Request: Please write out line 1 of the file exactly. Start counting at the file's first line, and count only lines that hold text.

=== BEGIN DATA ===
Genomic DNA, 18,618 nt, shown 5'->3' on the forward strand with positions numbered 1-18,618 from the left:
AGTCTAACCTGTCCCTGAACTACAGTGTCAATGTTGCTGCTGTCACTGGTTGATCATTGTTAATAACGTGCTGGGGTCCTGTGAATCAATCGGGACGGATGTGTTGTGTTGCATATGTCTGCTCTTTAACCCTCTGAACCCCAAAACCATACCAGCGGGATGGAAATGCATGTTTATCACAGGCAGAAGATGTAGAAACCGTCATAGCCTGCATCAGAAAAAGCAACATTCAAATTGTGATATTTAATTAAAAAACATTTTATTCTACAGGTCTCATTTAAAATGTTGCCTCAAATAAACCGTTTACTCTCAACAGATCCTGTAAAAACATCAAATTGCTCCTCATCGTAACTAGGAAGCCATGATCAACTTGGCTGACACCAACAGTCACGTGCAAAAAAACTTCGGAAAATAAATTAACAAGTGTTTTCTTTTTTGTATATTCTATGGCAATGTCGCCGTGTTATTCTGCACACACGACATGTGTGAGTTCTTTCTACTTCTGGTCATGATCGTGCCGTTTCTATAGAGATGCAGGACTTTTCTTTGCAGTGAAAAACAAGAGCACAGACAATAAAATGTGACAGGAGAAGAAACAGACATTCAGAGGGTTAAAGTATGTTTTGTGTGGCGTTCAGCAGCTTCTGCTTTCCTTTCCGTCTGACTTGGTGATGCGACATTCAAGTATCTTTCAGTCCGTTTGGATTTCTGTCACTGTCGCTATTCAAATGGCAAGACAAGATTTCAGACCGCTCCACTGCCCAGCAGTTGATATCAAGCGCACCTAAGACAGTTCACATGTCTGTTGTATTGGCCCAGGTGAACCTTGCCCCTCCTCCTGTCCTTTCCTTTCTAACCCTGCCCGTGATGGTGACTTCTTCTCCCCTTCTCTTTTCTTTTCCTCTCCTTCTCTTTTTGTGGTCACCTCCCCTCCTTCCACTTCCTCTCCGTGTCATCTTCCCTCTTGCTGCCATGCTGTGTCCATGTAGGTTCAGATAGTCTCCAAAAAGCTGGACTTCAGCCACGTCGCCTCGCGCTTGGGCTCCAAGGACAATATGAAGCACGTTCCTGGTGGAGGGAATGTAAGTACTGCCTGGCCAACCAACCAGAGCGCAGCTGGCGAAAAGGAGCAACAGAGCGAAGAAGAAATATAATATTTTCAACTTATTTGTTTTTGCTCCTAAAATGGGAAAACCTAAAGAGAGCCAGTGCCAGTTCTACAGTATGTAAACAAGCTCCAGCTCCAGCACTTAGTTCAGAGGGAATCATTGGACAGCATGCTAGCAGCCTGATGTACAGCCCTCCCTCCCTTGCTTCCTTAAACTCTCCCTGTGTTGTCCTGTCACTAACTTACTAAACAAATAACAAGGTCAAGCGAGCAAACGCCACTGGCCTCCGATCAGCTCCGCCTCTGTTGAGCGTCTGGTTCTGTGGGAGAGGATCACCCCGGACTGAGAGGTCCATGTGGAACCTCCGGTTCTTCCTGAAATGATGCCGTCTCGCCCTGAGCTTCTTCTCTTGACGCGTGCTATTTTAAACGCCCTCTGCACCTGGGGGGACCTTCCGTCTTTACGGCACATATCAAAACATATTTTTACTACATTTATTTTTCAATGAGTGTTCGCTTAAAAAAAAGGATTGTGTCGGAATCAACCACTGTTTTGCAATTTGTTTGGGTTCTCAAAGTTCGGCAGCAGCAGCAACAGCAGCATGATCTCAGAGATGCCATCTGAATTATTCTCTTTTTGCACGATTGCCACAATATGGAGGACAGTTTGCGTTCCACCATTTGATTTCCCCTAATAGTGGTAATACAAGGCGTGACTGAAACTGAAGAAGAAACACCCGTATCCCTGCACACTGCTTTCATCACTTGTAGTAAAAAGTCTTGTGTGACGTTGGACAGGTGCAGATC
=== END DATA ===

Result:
Genomic DNA, 18,618 nt, shown 5'->3' on the forward strand with positions numbered 1-18,618 from the left: